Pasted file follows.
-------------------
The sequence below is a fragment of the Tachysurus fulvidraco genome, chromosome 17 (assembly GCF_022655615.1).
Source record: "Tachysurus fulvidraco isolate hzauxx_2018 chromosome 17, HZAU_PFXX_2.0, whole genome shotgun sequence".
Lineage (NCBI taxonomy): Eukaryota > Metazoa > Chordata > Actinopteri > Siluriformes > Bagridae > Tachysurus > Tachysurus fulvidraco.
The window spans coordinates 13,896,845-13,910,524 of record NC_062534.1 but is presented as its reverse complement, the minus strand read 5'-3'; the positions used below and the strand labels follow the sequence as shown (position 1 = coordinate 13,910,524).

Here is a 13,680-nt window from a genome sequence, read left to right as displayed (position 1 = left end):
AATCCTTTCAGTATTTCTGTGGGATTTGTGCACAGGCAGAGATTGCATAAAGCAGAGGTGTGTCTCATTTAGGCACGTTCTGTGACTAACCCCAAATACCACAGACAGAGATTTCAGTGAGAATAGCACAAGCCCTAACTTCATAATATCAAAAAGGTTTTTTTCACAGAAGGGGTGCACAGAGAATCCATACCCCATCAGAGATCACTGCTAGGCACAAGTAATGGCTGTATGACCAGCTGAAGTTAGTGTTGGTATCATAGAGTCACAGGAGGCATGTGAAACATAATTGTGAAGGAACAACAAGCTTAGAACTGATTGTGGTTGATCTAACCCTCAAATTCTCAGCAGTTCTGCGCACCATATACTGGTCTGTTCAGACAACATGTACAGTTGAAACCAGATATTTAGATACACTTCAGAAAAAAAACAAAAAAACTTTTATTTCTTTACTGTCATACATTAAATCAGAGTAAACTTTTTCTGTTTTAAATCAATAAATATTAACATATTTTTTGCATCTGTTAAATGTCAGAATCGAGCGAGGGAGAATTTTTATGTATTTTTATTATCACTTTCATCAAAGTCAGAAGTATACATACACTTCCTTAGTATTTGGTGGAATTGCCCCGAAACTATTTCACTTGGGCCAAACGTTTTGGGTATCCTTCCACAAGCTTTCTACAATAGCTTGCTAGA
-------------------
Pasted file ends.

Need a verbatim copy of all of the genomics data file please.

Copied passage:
The sequence below is a fragment of the Tachysurus fulvidraco genome, chromosome 17 (assembly GCF_022655615.1).
Source record: "Tachysurus fulvidraco isolate hzauxx_2018 chromosome 17, HZAU_PFXX_2.0, whole genome shotgun sequence".
Lineage (NCBI taxonomy): Eukaryota > Metazoa > Chordata > Actinopteri > Siluriformes > Bagridae > Tachysurus > Tachysurus fulvidraco.
The window spans coordinates 13,896,845-13,910,524 of record NC_062534.1 but is presented as its reverse complement, the minus strand read 5'-3'; the positions used below and the strand labels follow the sequence as shown (position 1 = coordinate 13,910,524).

Here is a 13,680-nt window from a genome sequence, read left to right as displayed (position 1 = left end):
AATCCTTTCAGTATTTCTGTGGGATTTGTGCACAGGCAGAGATTGCATAAAGCAGAGGTGTGTCTCATTTAGGCACGTTCTGTGACTAACCCCAAATACCACAGACAGAGATTTCAGTGAGAATAGCACAAGCCCTAACTTCATAATATCAAAAAGGTTTTTTTCACAGAAGGGGTGCACAGAGAATCCATACCCCATCAGAGATCACTGCTAGGCACAAGTAATGGCTGTATGACCAGCTGAAGTTAGTGTTGGTATCATAGAGTCACAGGAGGCATGTGAAACATAATTGTGAAGGAACAACAAGCTTAGAACTGATTGTGGTTGATCTAACCCTCAAATTCTCAGCAGTTCTGCGCACCATATACTGGTCTGTTCAGACAACATGTACAGTTGAAACCAGATATTTAGATACACTTCAGAAAAAAAACAAAAAAACTTTTATTTCTTTACTGTCATACATTAAATCAGAGTAAACTTTTTCTGTTTTAAATCAATAAATATTAACATATTTTTTGCATCTGTTAAATGTCAGAATCGAGCGAGGGAGAATTTTTATGTATTTTTATTATCACTTTCATCAAAGTCAGAAGTATACATACACTTCCTTAGTATTTGGTGGAATTGCCCCGAAACTATTTCACTTGGGCCAAACGTTTTGGGTATCCTTCCACAAGCTTTCTACAATAGCTTGCTAGA